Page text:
Wednesday, July 6, 2011

Bermuda and the Struggle for Reform

Bermuda and the Struggle for Reform: Race, Politics and Ideology, 1944-1998 by Walton Brown Jr 
This book is a study of the quest for social reform in Bermuda. It starts with the Bermuda Workers Association, the first organisation combining economic, social and political struggles and which sought to transform Bermuda for the betterment of its people; it ends with the 1998 election of the Progressive Labour Party, the party formed in 1963 to carry on with the agenda for social and political reform. A number of themes are brought into relief which will help the reader to better understand the making of modern Bermuda: (1) the insertion of race into the fabric of modern Bermuda; (2) the successful use of ideology by the dominant elite to hold on to power; and (3) the limited role played by the formal political process in effecting change. A rich source of archival material brings new insights into the making of modern Bermuda. 
Available August 15

The PLP's Economic Record

Last week during the Motion to Adjourn in Parliament, MPs took the occasion to reflect on the PLP record. No doubt this will continue until the House rises for the summer recess and as political parties prepare for the election call, whenever that may be. There will be the inevitable posturing and a great deal of postulation. My reflections in this respect will today be limited to an assessment of the PLP government’s economic record. This government is most often criticised for an escalating national debt and over-expenditure on capital projects, leading to a seemingly logical conclusion that the PLP have been inept stewards of the economy. 

There can be no denying that our national debt has increased significantly over the past 13 years; it is equally true that many capital projects have greatly exceeded the allocated budgets. Other than the $200 million in guarantees provided by government to prevent the collapse of Butterfield Bank (which few objected to) most of the debt has been generated to provide a greater measure of services to people in need increased pensions, day care, free public transportation for students, lower cost housing, and so on. Conservative economists will tell you a balanced budget is paramount and will cut services to people to ensure this. We have seen this in many other countries and we saw it in under many years of the UBP. Liberal economists will tell you debt is an effective short term measure to protect, help and to advance those who are either vulnerable or who have been marginalised by inherited circumstances. The Progressive Labour Party stands unapologetically in this liberal camp. 

This stance though, is not without qualification. There are legally imposed limits to the debt and we have never defaulted or been late on any payment. The scaremongers calculate the per capita debt and leave the impression it is out of control. It is sobering to consider our national debt. But it is equally of note that in a world still strained by the global financial stress we have kept our debt levels at significantly lower levels than virtually every country in the developed world. Sceptics will dismiss this; ratings agencies, the IMF and the United Kingdom will not.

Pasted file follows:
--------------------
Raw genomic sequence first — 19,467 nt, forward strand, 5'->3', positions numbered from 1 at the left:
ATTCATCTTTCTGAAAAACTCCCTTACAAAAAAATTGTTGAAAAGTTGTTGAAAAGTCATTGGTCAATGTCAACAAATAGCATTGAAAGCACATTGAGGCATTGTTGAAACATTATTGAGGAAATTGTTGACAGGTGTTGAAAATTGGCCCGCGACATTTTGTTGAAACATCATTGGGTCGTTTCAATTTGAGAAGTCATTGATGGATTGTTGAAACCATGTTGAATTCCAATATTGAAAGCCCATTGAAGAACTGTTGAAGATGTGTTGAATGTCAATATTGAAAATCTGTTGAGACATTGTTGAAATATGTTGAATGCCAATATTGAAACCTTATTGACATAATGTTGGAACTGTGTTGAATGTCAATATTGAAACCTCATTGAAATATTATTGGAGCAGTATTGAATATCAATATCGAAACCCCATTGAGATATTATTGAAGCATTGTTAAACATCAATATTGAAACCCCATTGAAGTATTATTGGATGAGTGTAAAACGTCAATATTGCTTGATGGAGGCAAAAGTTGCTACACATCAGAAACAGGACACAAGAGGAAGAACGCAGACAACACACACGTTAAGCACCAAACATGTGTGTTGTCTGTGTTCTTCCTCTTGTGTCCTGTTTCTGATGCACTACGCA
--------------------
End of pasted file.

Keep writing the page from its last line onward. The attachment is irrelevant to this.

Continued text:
Capital projects seem to be the bane of most governments, everywhere. The PLP’s record is no better, and no worse than that of the UBP. The $88 million Berkeley Institute project escalating to $110 million under the PLP needs to be assessed in tandem with the Airport escalating under the UBP from $9 million to $25 million. The over-expenditure on such projects is not something intrinsic to the PLP, as some commentators would have you believe, it is intrinsic, I believe, to government managed projects. And we need to think of new and better ways to address this. For every airport project over-run or Dockyard project there is a Princess Diana memorial fountain. 

These two issues need to be examined alongside the work done by government to strengthen Bermuda’s economy. It is an unfortunate reality that negative commentary always displaces good news. The good news is that Bermuda was saved from being placed on the “blacklist” created by the OECD of the ill-named and hypocritically constructed list of “tax havens” due to the detailed, prolonged and below the radar work of this government. Too many of us take this accomplishment for granted because we never endured to consequences of being placed on the negative list.

The good news is that government has created business zones designed to provide greater opportunities for growth in economically depressed areas through tax and other incentives. And the good news is that government has begun the process of restraining public expenditure through budget cuts and more effective management of the growth in the number of government jobs.

This government has certainly made mistakes in the area of the economy; it would be almost impossible for any government not to have made any in 13 years of governance. On balance, though, while the ride may remain choppy for as long as the recession continues, we are moving in the right direction.